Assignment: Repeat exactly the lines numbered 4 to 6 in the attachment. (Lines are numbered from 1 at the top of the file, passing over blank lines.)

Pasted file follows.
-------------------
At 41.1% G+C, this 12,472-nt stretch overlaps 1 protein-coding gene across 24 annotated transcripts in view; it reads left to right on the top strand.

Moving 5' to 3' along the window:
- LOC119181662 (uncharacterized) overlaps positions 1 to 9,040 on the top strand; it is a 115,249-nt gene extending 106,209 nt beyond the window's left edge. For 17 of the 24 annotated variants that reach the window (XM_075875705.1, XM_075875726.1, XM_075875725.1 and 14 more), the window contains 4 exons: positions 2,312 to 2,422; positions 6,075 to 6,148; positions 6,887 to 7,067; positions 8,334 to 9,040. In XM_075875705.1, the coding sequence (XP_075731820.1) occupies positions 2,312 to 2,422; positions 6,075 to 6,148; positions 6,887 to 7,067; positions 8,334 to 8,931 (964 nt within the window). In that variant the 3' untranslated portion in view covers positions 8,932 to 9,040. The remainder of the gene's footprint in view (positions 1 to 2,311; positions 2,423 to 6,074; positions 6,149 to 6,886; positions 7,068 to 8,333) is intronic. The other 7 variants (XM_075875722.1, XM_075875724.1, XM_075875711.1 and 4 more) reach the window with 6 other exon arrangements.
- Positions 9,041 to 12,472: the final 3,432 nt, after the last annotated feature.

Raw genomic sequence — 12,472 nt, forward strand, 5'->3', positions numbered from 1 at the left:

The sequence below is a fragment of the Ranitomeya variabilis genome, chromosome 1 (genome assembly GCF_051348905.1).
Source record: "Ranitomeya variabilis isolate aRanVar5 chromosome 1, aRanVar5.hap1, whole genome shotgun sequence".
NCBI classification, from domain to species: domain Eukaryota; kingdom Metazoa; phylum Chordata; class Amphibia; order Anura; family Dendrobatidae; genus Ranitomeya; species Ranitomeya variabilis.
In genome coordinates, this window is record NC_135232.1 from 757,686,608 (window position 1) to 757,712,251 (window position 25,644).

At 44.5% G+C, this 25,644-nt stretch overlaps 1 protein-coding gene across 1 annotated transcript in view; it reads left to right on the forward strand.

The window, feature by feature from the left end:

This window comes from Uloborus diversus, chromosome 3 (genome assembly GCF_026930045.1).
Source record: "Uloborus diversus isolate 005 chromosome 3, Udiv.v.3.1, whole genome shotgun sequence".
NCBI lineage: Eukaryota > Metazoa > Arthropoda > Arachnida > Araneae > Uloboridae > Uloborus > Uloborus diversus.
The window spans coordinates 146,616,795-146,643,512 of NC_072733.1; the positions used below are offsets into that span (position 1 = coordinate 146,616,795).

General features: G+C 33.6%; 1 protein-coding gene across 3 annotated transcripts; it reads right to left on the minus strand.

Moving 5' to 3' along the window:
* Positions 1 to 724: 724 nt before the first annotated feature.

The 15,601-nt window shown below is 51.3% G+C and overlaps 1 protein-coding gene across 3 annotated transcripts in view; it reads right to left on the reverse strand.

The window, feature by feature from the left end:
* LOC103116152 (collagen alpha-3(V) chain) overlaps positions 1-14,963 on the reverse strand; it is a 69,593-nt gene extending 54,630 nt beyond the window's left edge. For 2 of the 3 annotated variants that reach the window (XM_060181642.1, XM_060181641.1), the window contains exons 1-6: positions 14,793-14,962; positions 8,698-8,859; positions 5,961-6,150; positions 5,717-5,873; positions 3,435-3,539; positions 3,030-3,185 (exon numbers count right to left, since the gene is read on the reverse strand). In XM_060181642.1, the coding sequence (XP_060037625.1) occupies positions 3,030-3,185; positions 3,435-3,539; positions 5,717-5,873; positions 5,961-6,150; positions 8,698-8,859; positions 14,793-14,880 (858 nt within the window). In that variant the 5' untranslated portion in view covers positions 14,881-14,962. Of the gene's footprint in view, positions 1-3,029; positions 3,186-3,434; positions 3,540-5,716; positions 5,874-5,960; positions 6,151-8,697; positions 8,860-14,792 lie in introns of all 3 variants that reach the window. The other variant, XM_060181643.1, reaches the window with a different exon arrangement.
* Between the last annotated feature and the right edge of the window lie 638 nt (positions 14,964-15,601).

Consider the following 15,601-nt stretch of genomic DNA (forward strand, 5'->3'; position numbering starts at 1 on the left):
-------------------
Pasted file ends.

- Positions 9,041 to 12,472: the final 3,432 nt, after the last annotated feature.

Raw genomic sequence — 12,472 nt, forward strand, 5'->3', positions numbered from 1 at the left:

The sequence below is a fragment of the Ranitomeya variabilis genome, chromosome 1 (genome assembly GCF_051348905.1).